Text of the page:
Prospect Countdown #5 : Nick Tropeano

Finesse artist are sometimes the most entertaining ones to watch. This prospect is just that way, and we are very, very entertained. Top 100 Prospect Countdown, Prospect #5, Nick Tropeano.

Nick Tropeano, Right-Handed Pitcher

HT : 6'4
WT : 200 lb.
DOB : August 27, 1990, West Islip, NY
Throws : Right
Bats : Right
School : Stony Brook University (Stony Brook, NY)
Acquired : Traded from Houston Astros in 2014, in exchange for Hank Conger
Stock : Neutral
Cool Notes : Nickname is "NiTro" / Had a one-pitch strikeout of Vinnie Catricalla in the minors

As lovers of nicknames here at, when this prospect came over, we were ecstatic. Nick "NiTro" Tropeano, made us ecstatic too, because he's one of the prospects we enjoy watching and writing about. This finesse artist is someone Angels fans will enjoy for years to come, and he could be the finest asset to what they need to move forward.


Tropeano is very effective with his fastball, commanding it to all parts of the plate and having a trio of different fastballs to offer. Primarily, his fastball, whether it be from a four-seam or two-seam grip, sits in the 88-93 range, touching 94 on rare occasions. His four-seam has natural run to it, and his two-seam has some good sinking action to it, enough to be registered as a sinker. Tropeano throws a splitter, but rarely, and it has some nice diving action in the low to mid 80's. Tropeano gains a strong amount of groundballs with these pitches, keeping them low in the zone at all times, rarely elevating his four-seam for a punchout.

Tropeano's best offering is his changeup. He has no fear throwing it, and uses his fastball to set it up well. It comes with armside run, and really drops out underneath due to it's heavy backspin. It comes from the same arm slot and same arm speed as his fastball, but sits roughly 10-15 miles per hour slower than his fastball, truly making it an effective swing and miss pitch. The true blessing to his changeup is his ability to throw it for strikes, and throw it against both right and left-handed bats.

Tropeano has an average slider that shows some promise, coming in at an 11-6 drop, nearly as a curve. It has some swing and miss potential and he used it for two of his five strikeouts in his Major League debut. He has the ability to throw it for strikes and command it well, despite it not being a great offering. It has a late break to it, with the 11-6 drop, and comes in around the same speed as his changeup, taking away some of it's deception.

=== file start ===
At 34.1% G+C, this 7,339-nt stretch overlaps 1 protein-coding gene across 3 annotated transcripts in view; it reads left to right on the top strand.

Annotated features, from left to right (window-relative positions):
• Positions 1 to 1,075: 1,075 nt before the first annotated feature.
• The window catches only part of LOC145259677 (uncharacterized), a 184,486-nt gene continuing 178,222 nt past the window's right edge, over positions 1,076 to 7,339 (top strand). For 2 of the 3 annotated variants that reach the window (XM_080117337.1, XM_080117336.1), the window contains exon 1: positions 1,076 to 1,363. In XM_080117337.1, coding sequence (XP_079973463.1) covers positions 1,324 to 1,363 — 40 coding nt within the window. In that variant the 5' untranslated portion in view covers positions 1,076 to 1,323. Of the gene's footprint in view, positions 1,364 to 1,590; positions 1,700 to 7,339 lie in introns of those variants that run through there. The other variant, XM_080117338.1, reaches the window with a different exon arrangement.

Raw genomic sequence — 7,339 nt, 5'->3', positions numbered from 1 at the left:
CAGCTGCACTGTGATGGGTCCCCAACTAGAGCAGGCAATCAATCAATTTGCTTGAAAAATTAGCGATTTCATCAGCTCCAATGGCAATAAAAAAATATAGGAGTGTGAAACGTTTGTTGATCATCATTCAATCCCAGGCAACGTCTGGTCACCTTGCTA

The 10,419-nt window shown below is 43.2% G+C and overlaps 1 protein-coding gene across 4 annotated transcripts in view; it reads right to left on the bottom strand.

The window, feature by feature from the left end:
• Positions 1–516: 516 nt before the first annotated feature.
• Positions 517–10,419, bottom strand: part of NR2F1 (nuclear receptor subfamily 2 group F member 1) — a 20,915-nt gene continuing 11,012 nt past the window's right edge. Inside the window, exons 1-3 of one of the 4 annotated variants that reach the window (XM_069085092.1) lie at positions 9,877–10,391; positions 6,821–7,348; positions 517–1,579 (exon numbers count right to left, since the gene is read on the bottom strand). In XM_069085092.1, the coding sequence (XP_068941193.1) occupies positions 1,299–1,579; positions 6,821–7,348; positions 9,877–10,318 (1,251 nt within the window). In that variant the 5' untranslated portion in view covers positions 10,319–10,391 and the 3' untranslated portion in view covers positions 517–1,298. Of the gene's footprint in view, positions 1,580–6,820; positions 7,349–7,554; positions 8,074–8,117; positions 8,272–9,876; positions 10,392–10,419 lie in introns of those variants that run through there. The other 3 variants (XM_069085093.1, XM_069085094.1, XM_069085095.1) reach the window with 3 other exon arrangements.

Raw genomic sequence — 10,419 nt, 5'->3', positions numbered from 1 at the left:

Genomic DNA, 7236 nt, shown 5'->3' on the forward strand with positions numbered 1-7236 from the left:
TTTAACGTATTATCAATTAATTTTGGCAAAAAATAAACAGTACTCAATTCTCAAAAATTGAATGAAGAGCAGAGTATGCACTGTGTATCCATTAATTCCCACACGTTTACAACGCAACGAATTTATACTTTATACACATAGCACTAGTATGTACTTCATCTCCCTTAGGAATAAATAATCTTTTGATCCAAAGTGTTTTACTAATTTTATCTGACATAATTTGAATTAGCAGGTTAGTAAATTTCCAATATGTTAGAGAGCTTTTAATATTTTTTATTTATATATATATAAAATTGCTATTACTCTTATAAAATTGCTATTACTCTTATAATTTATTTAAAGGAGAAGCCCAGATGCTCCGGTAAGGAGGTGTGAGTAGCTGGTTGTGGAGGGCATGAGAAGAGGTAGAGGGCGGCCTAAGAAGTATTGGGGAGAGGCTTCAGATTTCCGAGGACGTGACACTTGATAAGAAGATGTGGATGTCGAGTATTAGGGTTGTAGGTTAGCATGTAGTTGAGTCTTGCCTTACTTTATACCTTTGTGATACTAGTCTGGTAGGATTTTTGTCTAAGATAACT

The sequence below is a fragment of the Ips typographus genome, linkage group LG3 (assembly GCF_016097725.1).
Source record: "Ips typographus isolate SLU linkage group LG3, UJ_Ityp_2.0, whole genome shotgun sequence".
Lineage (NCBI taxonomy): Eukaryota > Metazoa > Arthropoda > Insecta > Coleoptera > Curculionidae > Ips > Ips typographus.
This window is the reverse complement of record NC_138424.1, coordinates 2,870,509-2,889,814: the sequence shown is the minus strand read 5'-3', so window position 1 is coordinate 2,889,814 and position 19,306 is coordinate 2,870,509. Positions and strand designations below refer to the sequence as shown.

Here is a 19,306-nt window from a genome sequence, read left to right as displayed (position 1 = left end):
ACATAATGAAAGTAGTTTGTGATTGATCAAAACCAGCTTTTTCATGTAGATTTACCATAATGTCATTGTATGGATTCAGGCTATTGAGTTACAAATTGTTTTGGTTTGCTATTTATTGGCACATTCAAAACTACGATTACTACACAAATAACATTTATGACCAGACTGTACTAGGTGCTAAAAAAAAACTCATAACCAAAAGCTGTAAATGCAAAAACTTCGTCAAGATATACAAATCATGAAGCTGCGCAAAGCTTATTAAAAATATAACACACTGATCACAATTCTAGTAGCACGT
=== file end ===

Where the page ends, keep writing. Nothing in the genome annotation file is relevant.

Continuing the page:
Mechanically, Tropeano has some concerns due to his harsh delivery. Tropeano spent some time on the disabled list last season with arm tightness, which causes some concern, and we'll keep an eye on it. He has a small jerking motion at the beginning of his delivery, but eases out once coming to release the ball. With this does come some nice deception though, as he hides the ball behind his hip somewhat before coming around. Tropeano has a nice follow through, finishing square to the plate and ready to play defensively. Despite the effort it takes for Tropeano to go through his entire delivery, he stays balanced throughout and should be able to eat up innings for quite some time. This is helped by his physical frame and natural athleticism.

When it comes to placing the ball, Tropeano is elite. He can command all his pitches to both sides of the plate, and really stay aggressive due to precision. He's a smart pitcher who can both pitch-to-contact and go for the punchout when the count is in his favor. Tropeano rarely gets hit hard, and that's mostly due to his ability to live on the lower half of the plate and still be able to throw strikes while doing so.